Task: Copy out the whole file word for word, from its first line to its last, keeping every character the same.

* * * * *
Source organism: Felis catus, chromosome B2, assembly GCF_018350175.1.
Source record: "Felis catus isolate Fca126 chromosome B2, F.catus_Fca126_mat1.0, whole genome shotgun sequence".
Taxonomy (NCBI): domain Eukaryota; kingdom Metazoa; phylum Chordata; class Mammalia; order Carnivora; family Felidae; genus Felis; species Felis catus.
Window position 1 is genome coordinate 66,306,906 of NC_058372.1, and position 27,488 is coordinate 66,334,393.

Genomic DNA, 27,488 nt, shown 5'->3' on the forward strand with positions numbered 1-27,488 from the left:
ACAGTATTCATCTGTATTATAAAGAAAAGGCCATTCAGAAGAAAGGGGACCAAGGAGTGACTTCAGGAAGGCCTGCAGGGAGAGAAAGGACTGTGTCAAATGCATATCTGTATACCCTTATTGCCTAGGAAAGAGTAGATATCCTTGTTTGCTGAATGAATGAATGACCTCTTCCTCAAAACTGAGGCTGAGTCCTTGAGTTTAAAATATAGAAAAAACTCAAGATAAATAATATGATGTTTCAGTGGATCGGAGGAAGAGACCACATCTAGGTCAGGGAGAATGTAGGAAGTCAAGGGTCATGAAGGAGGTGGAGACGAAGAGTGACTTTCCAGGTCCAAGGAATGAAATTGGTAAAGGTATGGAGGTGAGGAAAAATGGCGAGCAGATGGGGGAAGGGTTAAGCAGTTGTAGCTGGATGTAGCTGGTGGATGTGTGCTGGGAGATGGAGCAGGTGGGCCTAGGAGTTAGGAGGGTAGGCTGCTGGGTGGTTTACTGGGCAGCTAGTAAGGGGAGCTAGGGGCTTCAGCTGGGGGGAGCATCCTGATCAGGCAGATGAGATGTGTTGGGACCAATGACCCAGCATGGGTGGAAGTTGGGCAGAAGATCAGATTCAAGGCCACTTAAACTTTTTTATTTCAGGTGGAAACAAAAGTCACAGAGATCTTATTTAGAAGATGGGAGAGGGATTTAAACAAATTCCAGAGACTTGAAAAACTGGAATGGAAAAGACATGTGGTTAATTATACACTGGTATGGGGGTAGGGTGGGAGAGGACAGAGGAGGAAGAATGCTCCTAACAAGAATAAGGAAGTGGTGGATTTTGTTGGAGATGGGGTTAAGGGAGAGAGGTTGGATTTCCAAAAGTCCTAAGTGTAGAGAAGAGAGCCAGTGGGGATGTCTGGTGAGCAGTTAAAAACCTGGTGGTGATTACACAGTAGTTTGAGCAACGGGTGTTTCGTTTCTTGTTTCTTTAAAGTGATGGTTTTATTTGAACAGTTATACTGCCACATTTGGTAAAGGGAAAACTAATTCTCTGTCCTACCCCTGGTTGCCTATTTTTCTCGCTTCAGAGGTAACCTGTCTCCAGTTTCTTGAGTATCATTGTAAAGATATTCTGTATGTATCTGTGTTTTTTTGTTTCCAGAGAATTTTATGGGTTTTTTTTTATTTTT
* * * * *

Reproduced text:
Source organism: Felis catus, chromosome B2, assembly GCF_018350175.1.
Source record: "Felis catus isolate Fca126 chromosome B2, F.catus_Fca126_mat1.0, whole genome shotgun sequence".
Taxonomy (NCBI): domain Eukaryota; kingdom Metazoa; phylum Chordata; class Mammalia; order Carnivora; family Felidae; genus Felis; species Felis catus.
Window position 1 is genome coordinate 66,306,906 of NC_058372.1, and position 27,488 is coordinate 66,334,393.

Genomic DNA, 27,488 nt, shown 5'->3' on the forward strand with positions numbered 1-27,488 from the left:
ACAGTATTCATCTGTATTATAAAGAAAAGGCCATTCAGAAGAAAGGGGACCAAGGAGTGACTTCAGGAAGGCCTGCAGGGAGAGAAAGGACTGTGTCAAATGCATATCTGTATACCCTTATTGCCTAGGAAAGAGTAGATATCCTTGTTTGCTGAATGAATGAATGACCTCTTCCTCAAAACTGAGGCTGAGTCCTTGAGTTTAAAATATAGAAAAAACTCAAGATAAATAATATGATGTTTCAGTGGATCGGAGGAAGAGACCACATCTAGGTCAGGGAGAATGTAGGAAGTCAAGGGTCATGAAGGAGGTGGAGACGAAGAGTGACTTTCCAGGTCCAAGGAATGAAATTGGTAAAGGTATGGAGGTGAGGAAAAATGGCGAGCAGATGGGGGAAGGGTTAAGCAGTTGTAGCTGGATGTAGCTGGTGGATGTGTGCTGGGAGATGGAGCAGGTGGGCCTAGGAGTTAGGAGGGTAGGCTGCTGGGTGGTTTACTGGGCAGCTAGTAAGGGGAGCTAGGGGCTTCAGCTGGGGGGAGCATCCTGATCAGGCAGATGAGATGTGTTGGGACCAATGACCCAGCATGGGTGGAAGTTGGGCAGAAGATCAGATTCAAGGCCACTTAAACTTTTTTATTTCAGGTGGAAACAAAAGTCACAGAGATCTTATTTAGAAGATGGGAGAGGGATTTAAACAAATTCCAGAGACTTGAAAAACTGGAATGGAAAAGACATGTGGTTAATTATACACTGGTATGGGGGTAGGGTGGGAGAGGACAGAGGAGGAAGAATGCTCCTAACAAGAATAAGGAAGTGGTGGATTTTGTTGGAGATGGGGTTAAGGGAGAGAGGTTGGATTTCCAAAAGTCCTAAGTGTAGAGAAGAGAGCCAGTGGGGATGTCTGGTGAGCAGTTAAAAACCTGGTGGTGATTACACAGTAGTTTGAGCAACGGGTGTTTCGTTTCTTGTTTCTTTAAAGTGATGGTTTTATTTGAACAGTTATACTGCCACATTTGGTAAAGGGAAAACTAATTCTCTGTCCTACCCCTGGTTGCCTATTTTTCTCGCTTCAGAGGTAACCTGTCTCCAGTTTCTTGAGTATCATTGTAAAGATATTCTGTATGTATCTGTGTTTTTTTGTTTCCAGAGAATTTTATGGGTTTTTTTTTATTTTT